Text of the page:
Does the resurgence of value stocks over growth stocks mean the bull market’s days are numbered?
I’m referring to the epic battle between two major stock market styles: growth stocks (those of companies that are growing the fastest and are trading for higher valuations) and value stocks (out of favor companies that are trading for lower valuations).
While value stocks on average over the past century have significantly beaten growth, they have suffered significant periods during which growth has come out on top. The past decade has been one such period.
The tide began to turn in the fall of 2020 in favor of value, causing widespread celebration among value managers that maybe — just maybe — their long period of suffering was ending. Most other managers looked on with bemused attachment, considering the growth-versus-value debate to be little more than an intramural rivalry.
Some observers think that attitude is shortsighted. They believe that growth stocks’ fortunes relative to value stocks may tell us whether or not we’re in a healthy bull market.
On the surface their argument makes sense. Growth stocks presumably will be growing the fastest when the economy is firing on all cylinders. And economic growth is certainly conducive to a bull market on Wall Street. So it stands to reason that a shift in leadership to value from growth might signify an imminent market downturn.
This theoretical argument accords with the stock market’s experience leading up to, and following, the bursting of the internet bubble in 2000. The bull market years of the 1990s were one of the longest periods over the past century in which growth stocks beat value. After that bubble burst, value stocks began one of the longest periods over the past century in which they beat growth.
There are exceptions in the historical record. During the Great Financial Crisis, for example, growth stocks on balance outperformed value. Yet the economy shrunk significantly and the stock market plummeted.
What the data tell us
To get a better handle on this confusing relationship between the market’s health and growth- and value stocks’ relative returns, I analyzed the stock market’s tendencies back to mid-1926, courtesy of data from Dartmouth professor Ken French and Yale University professor Robert Shiller. For each month I obtained data on value’s performance relative to growth, as well as the S&P 500’s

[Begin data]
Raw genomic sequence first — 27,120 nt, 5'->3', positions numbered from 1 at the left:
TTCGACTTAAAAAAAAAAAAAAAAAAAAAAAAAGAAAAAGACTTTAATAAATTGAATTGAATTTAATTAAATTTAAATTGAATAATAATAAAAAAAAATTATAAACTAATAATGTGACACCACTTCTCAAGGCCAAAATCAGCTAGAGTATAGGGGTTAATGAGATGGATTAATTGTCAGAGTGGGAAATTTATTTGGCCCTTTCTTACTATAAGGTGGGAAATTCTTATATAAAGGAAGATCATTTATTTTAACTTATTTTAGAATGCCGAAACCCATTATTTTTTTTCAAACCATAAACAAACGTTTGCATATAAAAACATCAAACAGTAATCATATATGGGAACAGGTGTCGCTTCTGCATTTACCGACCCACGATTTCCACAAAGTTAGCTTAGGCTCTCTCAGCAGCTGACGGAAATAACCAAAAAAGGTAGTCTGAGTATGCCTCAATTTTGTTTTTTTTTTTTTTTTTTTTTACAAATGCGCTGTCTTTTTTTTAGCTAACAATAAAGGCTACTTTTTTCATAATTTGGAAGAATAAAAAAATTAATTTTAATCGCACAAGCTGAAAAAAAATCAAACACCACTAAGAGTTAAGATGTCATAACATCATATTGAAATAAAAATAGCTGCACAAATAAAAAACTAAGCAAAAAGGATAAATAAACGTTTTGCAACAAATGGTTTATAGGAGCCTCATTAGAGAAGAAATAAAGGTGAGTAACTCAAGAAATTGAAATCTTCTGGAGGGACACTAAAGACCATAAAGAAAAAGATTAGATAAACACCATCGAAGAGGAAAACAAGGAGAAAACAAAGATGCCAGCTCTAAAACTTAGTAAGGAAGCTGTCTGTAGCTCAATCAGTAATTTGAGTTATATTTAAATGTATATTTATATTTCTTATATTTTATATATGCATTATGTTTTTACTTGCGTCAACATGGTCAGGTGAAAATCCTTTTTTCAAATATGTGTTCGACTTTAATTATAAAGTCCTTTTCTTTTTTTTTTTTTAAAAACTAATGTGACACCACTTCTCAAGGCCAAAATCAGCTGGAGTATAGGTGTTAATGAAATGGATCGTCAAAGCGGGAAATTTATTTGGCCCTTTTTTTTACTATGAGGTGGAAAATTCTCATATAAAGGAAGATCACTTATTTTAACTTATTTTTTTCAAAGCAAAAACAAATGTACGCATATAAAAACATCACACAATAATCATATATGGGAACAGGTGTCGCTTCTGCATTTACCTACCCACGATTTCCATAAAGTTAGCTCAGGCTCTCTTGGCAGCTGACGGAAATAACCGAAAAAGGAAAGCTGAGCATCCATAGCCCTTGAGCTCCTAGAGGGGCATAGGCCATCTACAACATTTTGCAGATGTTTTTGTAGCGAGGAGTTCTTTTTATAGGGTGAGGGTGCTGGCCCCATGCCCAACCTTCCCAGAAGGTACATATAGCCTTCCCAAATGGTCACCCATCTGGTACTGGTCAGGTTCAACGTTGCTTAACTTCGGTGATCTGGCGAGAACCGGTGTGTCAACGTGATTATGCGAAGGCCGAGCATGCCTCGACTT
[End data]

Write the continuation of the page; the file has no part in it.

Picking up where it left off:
inflation- and dividend-adjusted performance.
I searched for correlations between the two and came up empty. There were some periods in which value’s relative strength was associated with lower stock market returns, and others in which it was correlated with higher returns. There was no consistent pattern.
This is illustrated in the chart above. It breaks the data into two equal-sized groups — the first encompassing the 1926-1973 period, and the second the period from 1974 until now. In the first half of the sample the stock market did better when growth was beating value. It was just the reverse in the second half of the sample.
My hunch as to why there is an inconsistent correlation between the market and value’s relative strength against growth: There’s more than one reason why growth can slip behind value. The strength of the economy is but one reason. Another, which has become particularly relevant in recent decades, is a bubble in growth-stock valuations. If such a bubble deflates, growth stocks can seriously lag value stocks even while the overall economy continues to grow.
We saw some of this during the deflation of the internet bubble between March 2000 and October 2002. Though that bear market lasted two-and-a-half years, the associated recession lasted just eight months (from March to November 2001, according to the National Bureau of Economic Research, the semi-official arbiter of when recessions begin and end). At the end of that bear market, U.S. gross domestic product (GDP) was 10% higher than where it stood at the beginning. Yet the S&P 500 was 49.1% lower. Much of that difference can be chalked up to growth stock valuations coming back to earth.
Value stocks performed quite well during that bear market, in relative terms. Furthermore, according to French’s data, the average small-cap value stock actually made money during that bear market.
The bottom line? Relax. While much is riding on whether the value style has embarked on a several-year period of outperforming growth, the fate of the bull market is not one of them.
Mark Hulbert is a regular contributor to MarketWatch. His Hulbert Ratings tracks investment newsletters that pay a flat fee to be audited. He can be reached at firstname.lastname@example.org